Hae-soo leaves for work the next morning, ignoring Sunbae Jo trying to win some points back by offering breakfast. There’s a funny bit when Sunbae Jo claims that Soo-kwang hard-boiled the eggs, only to crack one on his forehead and discover that it’s raw. Ha.

There’s some projection going on at work with Doctor Lee and Hae-soo; the former telling the team to think of the patient’s safety versus how he feels and the latter arguing with a mother about the harms of prescribing ADHD to a normal child.

Hae-soo tries to avoid hanging out with Doctor Lee, citing that she’s going to see Mama Ok-ja. But Doctor Lee tells her to take Sunbae Jo with her, pointing out that Hae-soo isn’t reaching out to her sunbaes for help regarding Jae-yeol.

Meanwhile, Soo-kwang calls Jae-yeol to breakfast, going so far as forcing him to stop by closing his laptop when he doesn’t readily respond. He says he noticed Jae-yeol didn’t sleep at all, judging from the time Jae-yeol slipped into the bathroom.

Soo-kwang has some fun at the dining table, laughing when he gets ketchup on Jae-yeol’s face. He gets a beating for that, but stops joshing around the moment Jae-yeol retches into the sink after taking one bite. Uh oh, is that the Lou Gehrig’s disease rising to the surface?

Jae-yeol tells Soo-kwang to keep this a secret from Hae-soo, which Soo-kwang agrees to for about two seconds before secretly texting her about Jae-yeol’s condition, anyway. Still, Jae-yeol’s healthy enough to shoot hoops against Soo-kwang (and win) afterward.

Soo-kwang uses the opportunity to encourage Jae-yeol to get himself checked out. Jae-yeol says he’ll handle it, like he always does. So Soo-kwang doubles back to give Jae-yeol a present—a photo puzzle of the lovebirds—which he breaks up into pieces, to Jae-yeol’s surprise.

But Soo-kwang is trying to prove a point: that most people consider those with mental illnesses like a giant, tangled mess—like people who can’t recognize their own loved ones. “Even after cursing someone out, that there’s no sense of guilt.”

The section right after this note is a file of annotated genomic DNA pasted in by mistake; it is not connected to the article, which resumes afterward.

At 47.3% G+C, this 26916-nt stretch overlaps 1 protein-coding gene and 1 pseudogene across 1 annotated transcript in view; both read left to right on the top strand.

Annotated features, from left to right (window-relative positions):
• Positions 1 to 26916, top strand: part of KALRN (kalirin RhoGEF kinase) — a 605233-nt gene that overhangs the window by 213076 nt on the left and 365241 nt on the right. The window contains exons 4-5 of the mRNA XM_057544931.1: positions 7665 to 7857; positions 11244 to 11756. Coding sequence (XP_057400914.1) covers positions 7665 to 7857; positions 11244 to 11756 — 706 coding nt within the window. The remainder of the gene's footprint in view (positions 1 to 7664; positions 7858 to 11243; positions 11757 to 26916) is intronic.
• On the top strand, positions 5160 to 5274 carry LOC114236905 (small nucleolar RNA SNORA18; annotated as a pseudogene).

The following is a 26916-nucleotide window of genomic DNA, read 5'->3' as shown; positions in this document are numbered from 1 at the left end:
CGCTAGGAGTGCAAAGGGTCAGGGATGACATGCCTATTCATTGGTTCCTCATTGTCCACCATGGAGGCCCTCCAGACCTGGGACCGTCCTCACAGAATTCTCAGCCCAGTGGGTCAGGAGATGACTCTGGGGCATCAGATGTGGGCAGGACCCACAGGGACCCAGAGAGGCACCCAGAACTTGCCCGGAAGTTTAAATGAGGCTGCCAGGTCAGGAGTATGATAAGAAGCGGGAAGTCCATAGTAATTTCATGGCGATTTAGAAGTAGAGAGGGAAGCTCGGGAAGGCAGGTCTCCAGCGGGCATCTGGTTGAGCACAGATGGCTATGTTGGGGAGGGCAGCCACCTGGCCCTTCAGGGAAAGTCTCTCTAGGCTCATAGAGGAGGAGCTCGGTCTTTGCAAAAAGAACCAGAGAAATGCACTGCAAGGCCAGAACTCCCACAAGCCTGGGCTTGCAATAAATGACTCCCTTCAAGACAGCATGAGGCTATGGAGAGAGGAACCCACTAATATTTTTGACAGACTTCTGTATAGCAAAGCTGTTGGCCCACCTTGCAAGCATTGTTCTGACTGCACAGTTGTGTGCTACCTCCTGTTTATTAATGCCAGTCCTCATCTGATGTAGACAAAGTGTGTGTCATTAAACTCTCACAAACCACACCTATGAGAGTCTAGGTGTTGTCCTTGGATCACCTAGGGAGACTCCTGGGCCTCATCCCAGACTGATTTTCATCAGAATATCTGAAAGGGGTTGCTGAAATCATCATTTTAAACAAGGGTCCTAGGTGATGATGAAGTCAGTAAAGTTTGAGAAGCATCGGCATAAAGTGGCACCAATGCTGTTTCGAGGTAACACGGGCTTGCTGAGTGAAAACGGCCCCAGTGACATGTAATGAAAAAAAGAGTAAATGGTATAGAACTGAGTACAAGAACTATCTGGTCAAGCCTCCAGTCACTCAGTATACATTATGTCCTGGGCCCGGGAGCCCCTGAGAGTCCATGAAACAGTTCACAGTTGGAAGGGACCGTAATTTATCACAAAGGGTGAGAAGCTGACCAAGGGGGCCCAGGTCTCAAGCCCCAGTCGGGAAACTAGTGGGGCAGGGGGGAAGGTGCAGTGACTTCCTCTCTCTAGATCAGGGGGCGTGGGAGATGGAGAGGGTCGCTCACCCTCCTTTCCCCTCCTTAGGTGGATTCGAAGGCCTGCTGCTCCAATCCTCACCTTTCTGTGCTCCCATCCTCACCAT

“But that’s not what we’re really like. We’re mostly normal… and only a small part of us is ill,” Soo-kwang states. Jae-yeol agrees with that. Using a puzzle piece to illustrate, Soo-kwang says his episodes only amount to a few seconds or minutes in a year. However for a schizophrenic like Hye-jin (Yoon-chul’s wife), several more pieces fall apart of their world due to a brain abnormality or deep emotional scars.

“Reality slipping into fantasy?” Jae-yeol asks. Soo-kwang: “Something like that.” But the good news is that if the patient seeks professional help and has the will to change, then they have the chance to put their fallen pieces back together.

With that, Soo-kwang gets going, and when Jae-yeol jokingly tells him not to come ’round anymore, Soo-kwang yells back that he probably will. Aw, I do like their friendship. Jae-yeol leaves the completed puzzle behind to shoot more hoops, and then we see imaginary Kang-woo stare at the puzzle and remove one piece.

Meanwhile, Jae-bum smiles at the roses he’s made out of his food, telling a fellow inmate that they’re for his mother… because she’ll be sad once Jae-yeol’s gone for good. He remembers how Jae-yeol had tried to warn him from getting thrown in prison for life, but shakes off that notion. 

Hae-soo invites Mama Ok-ja over and barely gets a private conversation going before they’re interrupted by Sunbae Jo and Tae-yong’s arrival. Tae-yong breaks down in tears upon seeing Mama Ok-ja, and Hae-soo is asked to leave so that Sunbae Jo can inform Mama Ok-ja about her younger son’s condition.

Downstairs at the cafe, So-nyeo gets upset when Soo-kwang dismisses her future dreams in becoming a psychiatrist like Hae-soo. He’s already on edge as it is, annoyed that his girlfriend can’t tell that he’s having a hard time worrying about Jae-yeol. But So-nyeo says that’s why she’s trying to make conversation to make things easier—or would he prefer her to be sad and in tears?

She has a point there, and her words leave Soo-kwang impressed. He tells her that he loves her, to which So-nyeo has to suppress a smile.


It's Okay, That's Love Episode 13 Screen Capture

By the time Hae-soo returns downstairs, it seems that Mama Ok-ja has decided to have hospitalized after all, though she believes that her son is suffering from stress-related issues. She’s still very shaken, however, and Hae-soo places a reassuring hand over hers, saying that Jae-yeol’s condition isn’t terminal.

Mama Ok-ja tries to convince herself that Jae-yeol can just receive treatment, worried that Hae-soo must’ve been even more shocked than she is. Wiping the tears from her eyes, Mama Ok-ja takes her leave.

She wills herself to be strong, but her overwhelming emotions and tears betray the words that psychological treatment and medication will help Jae-yeol. Her heartwrenching sobs are simply hard to watch.